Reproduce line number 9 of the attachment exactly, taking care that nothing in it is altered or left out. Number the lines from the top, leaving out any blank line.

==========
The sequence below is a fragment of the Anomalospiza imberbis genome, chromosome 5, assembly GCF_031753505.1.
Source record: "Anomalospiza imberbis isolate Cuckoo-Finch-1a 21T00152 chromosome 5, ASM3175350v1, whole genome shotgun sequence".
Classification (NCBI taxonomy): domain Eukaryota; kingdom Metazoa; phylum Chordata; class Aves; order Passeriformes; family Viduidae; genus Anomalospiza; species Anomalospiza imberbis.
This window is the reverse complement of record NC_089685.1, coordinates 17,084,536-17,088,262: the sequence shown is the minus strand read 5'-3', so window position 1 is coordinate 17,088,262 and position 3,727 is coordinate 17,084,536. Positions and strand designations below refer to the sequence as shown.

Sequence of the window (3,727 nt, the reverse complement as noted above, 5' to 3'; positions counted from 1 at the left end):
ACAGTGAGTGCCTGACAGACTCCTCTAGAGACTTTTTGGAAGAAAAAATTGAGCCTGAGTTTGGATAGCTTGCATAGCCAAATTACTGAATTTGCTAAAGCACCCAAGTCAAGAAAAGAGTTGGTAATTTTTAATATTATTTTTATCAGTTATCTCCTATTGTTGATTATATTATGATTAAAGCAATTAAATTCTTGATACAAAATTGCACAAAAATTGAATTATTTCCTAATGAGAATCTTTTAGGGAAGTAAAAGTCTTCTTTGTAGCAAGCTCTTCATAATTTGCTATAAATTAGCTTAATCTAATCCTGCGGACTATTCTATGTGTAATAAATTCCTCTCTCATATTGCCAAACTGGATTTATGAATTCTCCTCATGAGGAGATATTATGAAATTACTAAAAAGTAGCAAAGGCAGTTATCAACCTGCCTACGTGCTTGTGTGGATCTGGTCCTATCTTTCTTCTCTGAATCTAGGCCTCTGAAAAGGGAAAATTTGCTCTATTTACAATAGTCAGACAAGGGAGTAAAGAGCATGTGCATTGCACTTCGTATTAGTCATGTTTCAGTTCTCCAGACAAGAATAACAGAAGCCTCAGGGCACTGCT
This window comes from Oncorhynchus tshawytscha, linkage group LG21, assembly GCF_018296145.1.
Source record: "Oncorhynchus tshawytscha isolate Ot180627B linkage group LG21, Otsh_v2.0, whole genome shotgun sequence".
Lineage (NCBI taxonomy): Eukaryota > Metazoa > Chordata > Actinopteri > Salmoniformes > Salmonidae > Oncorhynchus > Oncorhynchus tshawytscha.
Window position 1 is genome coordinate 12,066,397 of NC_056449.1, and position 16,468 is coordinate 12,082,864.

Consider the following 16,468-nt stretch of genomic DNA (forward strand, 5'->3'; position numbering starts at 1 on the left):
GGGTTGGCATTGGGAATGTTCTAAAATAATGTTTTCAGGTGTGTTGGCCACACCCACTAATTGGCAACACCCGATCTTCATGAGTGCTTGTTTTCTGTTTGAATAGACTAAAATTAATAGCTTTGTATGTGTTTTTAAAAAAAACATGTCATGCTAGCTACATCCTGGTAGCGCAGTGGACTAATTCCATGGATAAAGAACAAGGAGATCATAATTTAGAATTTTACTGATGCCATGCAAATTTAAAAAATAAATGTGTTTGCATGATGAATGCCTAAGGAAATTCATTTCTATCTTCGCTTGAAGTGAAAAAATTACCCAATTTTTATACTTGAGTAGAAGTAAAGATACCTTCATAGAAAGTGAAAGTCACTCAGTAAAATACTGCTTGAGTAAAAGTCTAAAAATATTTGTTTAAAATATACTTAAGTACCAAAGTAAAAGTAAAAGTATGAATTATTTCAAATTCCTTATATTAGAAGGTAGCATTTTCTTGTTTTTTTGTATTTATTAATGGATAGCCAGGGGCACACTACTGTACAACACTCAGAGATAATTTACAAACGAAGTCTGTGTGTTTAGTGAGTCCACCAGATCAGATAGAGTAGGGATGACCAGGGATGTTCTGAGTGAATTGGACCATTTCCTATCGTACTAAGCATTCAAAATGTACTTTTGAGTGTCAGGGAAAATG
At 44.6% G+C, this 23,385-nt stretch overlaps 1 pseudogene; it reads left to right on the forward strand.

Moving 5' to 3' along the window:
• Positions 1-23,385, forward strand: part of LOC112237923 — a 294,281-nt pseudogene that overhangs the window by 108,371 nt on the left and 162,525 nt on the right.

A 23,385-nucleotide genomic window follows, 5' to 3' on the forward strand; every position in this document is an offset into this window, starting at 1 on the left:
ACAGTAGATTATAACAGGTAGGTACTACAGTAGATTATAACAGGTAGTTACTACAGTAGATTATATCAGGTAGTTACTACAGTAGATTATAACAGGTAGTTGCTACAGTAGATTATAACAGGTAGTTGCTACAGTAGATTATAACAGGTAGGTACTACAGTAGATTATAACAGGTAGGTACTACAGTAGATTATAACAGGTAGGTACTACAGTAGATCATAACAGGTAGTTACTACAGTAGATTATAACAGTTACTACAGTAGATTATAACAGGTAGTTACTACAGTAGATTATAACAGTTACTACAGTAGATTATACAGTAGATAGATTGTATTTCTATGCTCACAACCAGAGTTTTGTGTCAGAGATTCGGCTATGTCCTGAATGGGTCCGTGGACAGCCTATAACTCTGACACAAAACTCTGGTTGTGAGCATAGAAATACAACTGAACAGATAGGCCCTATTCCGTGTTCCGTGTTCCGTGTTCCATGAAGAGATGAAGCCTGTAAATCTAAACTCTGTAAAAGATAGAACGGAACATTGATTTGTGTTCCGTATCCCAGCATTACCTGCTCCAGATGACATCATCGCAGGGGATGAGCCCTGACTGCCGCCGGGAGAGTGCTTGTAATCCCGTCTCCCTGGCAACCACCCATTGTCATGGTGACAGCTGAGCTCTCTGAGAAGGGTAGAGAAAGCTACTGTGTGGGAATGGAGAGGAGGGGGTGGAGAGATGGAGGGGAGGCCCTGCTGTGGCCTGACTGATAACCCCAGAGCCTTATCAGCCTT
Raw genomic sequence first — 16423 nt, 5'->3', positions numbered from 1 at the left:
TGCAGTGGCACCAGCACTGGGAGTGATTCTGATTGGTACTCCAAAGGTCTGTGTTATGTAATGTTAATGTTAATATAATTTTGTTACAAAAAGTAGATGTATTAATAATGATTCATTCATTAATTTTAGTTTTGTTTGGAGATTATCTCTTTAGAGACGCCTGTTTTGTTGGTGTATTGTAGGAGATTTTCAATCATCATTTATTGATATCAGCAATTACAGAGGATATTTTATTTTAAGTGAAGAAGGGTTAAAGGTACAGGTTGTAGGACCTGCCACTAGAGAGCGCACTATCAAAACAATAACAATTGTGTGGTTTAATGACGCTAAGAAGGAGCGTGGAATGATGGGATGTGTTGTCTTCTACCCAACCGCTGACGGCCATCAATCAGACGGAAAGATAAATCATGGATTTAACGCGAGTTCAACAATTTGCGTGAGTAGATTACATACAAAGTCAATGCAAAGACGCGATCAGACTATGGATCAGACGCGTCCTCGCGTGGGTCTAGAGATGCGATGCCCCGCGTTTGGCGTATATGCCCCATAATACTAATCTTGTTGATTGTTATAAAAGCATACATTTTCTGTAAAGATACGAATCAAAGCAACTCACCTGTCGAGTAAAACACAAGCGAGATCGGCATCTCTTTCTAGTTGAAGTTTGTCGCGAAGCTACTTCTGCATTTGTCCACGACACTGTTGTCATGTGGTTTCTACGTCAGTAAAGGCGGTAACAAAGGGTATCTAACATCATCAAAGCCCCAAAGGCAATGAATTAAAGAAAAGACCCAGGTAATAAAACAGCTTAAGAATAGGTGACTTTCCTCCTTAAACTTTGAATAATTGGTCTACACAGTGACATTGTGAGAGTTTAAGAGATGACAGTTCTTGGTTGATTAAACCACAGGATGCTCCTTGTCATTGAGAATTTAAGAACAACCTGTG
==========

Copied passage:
Lineage (NCBI taxonomy): Eukaryota > Metazoa > Chordata > Actinopteri > Salmoniformes > Salmonidae > Oncorhynchus > Oncorhynchus tshawytscha.